Relax, Investors: The End Is Not Nigh

As the Russia-Ukraine war drags on, I’ve noticed a proliferation of special reports that provide advice on how to position your finances for a possible apocalypse (invest in food and water production, cryptocurrencies, etc.).

I turn your attention to George C. Parker, an American con man who repeatedly “sold” the Brooklyn Bridge (in the form of purported toll booth rights) to gullible immigrants. He was convicted of fraud in 1928 and died in prison. Parker’s story gave rise to the popular expression: “If you believe that, I have a bridge to sell you.”

Apocalypse investing? Mr. Parker would have been impressed with this brazen level of bamboozlement.

Don’t buy into all of the “Putin is crazy enough to start WWIII” alarmism. Such fears are pointless. The demise of civilization would by definition mean the demise of finance as we know it. Ignore the prophets of doom and just stick to your long-range investment strategy.

Below, I’ll point you in the direction of a hot investment trend that’s unfolding regardless of the hyperbolic headlines and fear-mongering.

The staying power of stocks…

While the war drags on, don’t dump risk-on investments. As I’ve pointed out in previous articles, stocks tend to perform well during and immediately after major military conflicts. (Case in point: from the start of World War II until its end, the Dow Jones Industrial Average gained 50%.)

The Russia-Ukraine war will inevitably end, and when it does, its denouement is likely to act as a catalyst for the next leg upward in stocks.

War is horrible and shouldn’t be taken lightly. But in the context I’ve just provided, “buy when there’s blood in the streets” isn’t just a metaphor.

Meanwhile, despite war and inflation, the markets are proving resilient. U.S. stocks closed higher Tuesday. European and Asian indices also posted robust results.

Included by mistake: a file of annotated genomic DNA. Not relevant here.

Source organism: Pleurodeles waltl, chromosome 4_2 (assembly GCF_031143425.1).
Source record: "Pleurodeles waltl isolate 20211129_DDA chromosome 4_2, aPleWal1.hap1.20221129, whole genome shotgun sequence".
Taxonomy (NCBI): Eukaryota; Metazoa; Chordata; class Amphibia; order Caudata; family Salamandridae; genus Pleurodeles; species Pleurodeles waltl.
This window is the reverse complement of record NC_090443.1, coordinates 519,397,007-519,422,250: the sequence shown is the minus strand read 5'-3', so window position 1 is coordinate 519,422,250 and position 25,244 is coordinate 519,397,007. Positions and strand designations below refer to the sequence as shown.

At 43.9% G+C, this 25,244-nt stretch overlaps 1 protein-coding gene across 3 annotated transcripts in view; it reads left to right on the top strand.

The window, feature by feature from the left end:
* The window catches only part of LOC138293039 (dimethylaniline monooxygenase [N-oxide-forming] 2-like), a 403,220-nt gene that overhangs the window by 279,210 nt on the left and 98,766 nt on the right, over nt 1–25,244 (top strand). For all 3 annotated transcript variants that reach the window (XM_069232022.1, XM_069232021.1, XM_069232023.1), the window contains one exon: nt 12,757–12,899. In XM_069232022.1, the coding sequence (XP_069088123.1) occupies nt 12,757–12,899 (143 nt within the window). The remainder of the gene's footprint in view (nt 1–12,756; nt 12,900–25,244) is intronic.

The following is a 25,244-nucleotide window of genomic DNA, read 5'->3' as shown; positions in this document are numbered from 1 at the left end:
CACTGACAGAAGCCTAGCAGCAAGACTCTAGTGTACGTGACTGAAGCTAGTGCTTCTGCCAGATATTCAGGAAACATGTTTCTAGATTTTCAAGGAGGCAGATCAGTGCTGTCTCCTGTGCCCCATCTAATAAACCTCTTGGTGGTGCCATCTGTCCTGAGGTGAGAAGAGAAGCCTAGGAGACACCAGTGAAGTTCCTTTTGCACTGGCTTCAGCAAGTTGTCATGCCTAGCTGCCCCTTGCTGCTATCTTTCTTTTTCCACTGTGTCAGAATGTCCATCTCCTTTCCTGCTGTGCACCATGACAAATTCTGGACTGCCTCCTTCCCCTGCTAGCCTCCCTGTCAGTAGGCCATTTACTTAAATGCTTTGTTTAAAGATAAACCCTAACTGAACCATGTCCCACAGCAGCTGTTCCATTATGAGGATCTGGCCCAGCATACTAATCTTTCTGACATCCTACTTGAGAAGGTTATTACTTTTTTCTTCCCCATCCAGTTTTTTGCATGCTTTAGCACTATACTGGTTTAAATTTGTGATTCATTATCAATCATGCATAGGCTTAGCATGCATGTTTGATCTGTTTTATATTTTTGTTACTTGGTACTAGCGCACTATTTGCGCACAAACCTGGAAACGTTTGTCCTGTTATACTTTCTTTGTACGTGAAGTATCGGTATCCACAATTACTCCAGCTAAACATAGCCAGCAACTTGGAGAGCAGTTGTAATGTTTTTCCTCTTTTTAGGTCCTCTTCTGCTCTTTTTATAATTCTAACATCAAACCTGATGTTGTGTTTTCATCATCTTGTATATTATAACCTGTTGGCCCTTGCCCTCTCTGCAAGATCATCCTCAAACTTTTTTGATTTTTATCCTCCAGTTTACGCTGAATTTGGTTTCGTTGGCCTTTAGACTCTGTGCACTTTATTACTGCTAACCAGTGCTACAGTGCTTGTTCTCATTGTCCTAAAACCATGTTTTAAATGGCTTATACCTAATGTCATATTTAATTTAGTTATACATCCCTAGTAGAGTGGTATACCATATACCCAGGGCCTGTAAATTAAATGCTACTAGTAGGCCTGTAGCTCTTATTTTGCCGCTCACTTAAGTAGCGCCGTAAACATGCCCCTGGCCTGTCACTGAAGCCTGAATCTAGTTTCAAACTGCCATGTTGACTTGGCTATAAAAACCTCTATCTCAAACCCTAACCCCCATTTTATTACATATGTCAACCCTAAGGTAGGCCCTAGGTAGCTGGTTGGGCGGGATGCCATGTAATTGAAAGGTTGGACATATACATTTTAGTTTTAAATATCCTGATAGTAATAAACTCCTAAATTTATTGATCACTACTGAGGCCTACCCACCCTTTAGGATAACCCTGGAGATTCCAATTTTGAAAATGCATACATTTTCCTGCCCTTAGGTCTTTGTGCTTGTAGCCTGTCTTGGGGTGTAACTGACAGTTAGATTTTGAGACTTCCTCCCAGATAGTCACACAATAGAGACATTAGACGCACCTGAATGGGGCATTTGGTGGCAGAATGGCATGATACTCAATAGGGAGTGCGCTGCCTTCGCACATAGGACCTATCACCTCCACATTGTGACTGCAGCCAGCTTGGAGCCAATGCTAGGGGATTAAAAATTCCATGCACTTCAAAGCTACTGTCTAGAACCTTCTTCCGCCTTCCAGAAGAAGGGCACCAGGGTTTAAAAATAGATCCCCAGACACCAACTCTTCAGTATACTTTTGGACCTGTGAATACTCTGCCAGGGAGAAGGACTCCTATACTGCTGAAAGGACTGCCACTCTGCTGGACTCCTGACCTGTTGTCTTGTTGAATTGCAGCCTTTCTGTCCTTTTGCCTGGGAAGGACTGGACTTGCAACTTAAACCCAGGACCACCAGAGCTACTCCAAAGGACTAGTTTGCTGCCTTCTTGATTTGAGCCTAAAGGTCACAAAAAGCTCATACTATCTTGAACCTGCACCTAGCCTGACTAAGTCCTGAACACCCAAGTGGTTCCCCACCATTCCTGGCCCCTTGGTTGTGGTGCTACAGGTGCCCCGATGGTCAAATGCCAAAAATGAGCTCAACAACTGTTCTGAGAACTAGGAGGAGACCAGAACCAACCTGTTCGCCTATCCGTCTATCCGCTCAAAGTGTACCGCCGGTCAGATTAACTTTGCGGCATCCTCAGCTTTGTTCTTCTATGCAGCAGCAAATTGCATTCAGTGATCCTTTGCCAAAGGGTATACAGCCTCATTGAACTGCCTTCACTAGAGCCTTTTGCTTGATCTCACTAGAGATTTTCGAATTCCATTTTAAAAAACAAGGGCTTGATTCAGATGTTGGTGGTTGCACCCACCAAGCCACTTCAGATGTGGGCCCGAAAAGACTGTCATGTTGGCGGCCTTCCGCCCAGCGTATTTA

In pre-market futures contracts Wednesday, the main indices were trading lower, as investors kept a nervous eye on news from Eastern Europe.

Financial services equities have been climbing higher in tandem with the rise in Treasury yields. Consumer services and consumer discretionary stocks also are ascending. In another positive sign, the CBOE Volatility Index (VIX), aka “fear gauge,” continues to fall and hovers at 23.

My view is that economic growth will remain robust, but growth as well as inflation will level off by the end of 2022. Inflation fires should cool, as the Federal Reserve tightens and supply chain woes get fixed.

Read This Story: For The Markets, Powell Outranks Putin

That said, supply chain imbalances remain a pressing problem. Research firm FactSet searched for the term “supply chain” in the fourth quarter 2021 conference call transcripts of all S&P 500 companies that conducted calls from December 15 through March 14.

Among these companies, 358 cited the term “supply chain,” which is well above the five-year average of 187 (see chart).

The industrials (65) and information technology (57) sectors accounted for the highest number of companies that cited supply chain.

Accordingly, companies are experiencing a decrease in their net profit margin estimates for the first quarter of 2022.

However, we’re seeing signs that the global supply chain is returning to equilibrium. Container turnaround times are accelerating; supply chains with clear visibility of actual demand are mending the fastest.

The Russia-Ukraine war clouds the investment picture, but it’s increasingly apparent that Russian President Vladimir Putin made a huge mistake by committing himself to total victory in Ukraine.

Through hubris and poor planning, the Russian dictator finds himself in a quagmire. The Kremlin downplays the actual number of casualties, but Putin’s war in Ukraine has racked up about 10,000 Russian military deaths in less than a month. In two decades in Afghanistan, the U.S. suffered 1,910 combat deaths.

Conversely, Ukraine is getting more optimistic, due to widespread international support, the country’s effective resistance, and the Russian military’s demonstrated incompetence. My take: Putin either makes a face-saving compromise or gets deposed by his own oligarchs. And then investors will turn the page.

In the meantime, are you looking for the next big investment opportunity? Corporations are flush with cash and they’re about to unleash a “feeding frenzy” of merger and acquisition activity.

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John Persinos is the editorial director of Investing Daily.

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